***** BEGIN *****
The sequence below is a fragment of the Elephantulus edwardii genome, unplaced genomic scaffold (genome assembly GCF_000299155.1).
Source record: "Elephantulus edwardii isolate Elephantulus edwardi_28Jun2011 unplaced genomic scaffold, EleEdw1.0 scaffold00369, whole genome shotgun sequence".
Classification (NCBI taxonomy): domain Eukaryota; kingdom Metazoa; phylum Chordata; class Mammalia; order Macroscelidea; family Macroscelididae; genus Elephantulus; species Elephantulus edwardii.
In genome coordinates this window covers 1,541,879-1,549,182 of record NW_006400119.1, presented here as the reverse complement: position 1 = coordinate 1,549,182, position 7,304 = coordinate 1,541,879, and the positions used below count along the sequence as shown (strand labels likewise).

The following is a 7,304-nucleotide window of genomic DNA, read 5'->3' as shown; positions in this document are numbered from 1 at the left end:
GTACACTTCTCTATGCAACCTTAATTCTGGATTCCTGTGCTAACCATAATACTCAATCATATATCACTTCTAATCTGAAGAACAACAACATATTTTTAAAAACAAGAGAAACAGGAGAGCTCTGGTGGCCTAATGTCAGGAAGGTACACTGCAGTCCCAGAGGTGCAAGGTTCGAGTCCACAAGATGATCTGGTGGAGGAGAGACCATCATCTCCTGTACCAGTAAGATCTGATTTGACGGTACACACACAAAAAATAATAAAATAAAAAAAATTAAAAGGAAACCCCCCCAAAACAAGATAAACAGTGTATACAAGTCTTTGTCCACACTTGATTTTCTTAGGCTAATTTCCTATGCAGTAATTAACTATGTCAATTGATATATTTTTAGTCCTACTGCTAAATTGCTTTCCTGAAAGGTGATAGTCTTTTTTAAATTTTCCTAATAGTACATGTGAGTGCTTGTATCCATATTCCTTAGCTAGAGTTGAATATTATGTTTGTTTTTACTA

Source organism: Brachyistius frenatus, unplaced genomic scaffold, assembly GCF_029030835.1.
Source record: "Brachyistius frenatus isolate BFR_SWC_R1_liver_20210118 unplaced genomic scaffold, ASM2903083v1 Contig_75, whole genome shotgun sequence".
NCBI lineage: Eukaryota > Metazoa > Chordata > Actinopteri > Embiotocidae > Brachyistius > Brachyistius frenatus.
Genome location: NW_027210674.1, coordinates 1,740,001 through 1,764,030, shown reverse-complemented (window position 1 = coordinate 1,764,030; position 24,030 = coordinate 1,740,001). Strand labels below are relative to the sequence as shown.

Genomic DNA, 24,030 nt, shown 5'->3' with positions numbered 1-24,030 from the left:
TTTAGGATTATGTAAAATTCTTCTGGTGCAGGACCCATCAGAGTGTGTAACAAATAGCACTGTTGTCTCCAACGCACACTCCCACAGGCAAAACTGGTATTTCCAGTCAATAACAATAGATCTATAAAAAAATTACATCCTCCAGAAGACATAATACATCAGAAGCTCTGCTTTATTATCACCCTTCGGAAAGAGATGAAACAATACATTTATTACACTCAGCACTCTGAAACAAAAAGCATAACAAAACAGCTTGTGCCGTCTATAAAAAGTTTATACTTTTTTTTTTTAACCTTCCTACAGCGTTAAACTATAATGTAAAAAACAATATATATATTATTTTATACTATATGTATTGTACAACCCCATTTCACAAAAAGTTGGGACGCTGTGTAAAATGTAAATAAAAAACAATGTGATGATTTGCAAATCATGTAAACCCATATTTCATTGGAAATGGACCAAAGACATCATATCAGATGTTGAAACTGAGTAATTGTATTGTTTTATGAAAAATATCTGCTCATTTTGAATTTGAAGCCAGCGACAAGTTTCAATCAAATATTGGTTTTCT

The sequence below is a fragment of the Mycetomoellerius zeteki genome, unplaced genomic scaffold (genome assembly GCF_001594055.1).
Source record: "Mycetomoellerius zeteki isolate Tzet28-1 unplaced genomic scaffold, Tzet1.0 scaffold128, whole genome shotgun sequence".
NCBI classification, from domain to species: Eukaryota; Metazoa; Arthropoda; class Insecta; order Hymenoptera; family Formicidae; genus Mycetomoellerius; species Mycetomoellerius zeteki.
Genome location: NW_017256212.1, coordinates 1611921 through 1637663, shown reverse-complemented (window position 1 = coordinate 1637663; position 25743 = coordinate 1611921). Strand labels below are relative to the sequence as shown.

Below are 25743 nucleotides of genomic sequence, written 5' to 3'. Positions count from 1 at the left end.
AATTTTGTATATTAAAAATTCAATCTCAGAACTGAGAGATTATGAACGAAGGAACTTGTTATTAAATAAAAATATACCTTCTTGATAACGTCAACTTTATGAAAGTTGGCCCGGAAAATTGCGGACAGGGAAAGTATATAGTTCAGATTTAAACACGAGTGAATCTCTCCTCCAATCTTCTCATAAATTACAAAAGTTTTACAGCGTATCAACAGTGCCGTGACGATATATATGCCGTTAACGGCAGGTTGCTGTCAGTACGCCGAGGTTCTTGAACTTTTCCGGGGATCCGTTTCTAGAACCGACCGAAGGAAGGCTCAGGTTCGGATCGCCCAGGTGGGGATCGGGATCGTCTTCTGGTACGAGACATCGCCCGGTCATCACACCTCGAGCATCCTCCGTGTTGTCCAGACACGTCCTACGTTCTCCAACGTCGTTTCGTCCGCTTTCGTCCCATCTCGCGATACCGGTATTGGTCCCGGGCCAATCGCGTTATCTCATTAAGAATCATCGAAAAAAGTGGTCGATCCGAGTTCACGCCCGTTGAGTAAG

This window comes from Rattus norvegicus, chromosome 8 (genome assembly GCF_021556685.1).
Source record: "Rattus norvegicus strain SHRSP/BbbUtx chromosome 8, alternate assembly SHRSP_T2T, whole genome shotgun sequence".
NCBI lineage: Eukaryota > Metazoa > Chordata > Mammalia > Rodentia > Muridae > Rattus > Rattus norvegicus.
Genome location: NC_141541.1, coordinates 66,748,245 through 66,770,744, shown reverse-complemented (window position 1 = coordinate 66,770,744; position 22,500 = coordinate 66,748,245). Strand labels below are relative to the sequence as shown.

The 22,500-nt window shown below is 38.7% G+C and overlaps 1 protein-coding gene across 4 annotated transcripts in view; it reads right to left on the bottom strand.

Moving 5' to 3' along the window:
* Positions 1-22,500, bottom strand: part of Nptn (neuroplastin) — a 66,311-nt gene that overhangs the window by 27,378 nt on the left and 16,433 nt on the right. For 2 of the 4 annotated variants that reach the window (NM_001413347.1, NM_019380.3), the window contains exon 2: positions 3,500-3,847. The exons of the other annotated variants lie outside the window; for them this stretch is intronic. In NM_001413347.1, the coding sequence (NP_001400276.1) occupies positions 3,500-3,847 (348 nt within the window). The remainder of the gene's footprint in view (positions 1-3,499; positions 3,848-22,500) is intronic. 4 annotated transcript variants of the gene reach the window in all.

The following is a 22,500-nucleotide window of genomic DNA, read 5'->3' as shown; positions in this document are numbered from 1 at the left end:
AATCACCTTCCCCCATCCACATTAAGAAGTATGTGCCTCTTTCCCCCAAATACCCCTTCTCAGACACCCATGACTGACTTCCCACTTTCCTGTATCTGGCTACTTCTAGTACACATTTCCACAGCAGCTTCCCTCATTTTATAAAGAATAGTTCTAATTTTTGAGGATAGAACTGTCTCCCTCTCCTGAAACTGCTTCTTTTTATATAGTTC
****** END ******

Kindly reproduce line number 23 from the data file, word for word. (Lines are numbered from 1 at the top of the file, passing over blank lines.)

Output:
The 22,500-nt window shown below is 38.7% G+C and overlaps 1 protein-coding gene across 4 annotated transcripts in view; it reads right to left on the bottom strand.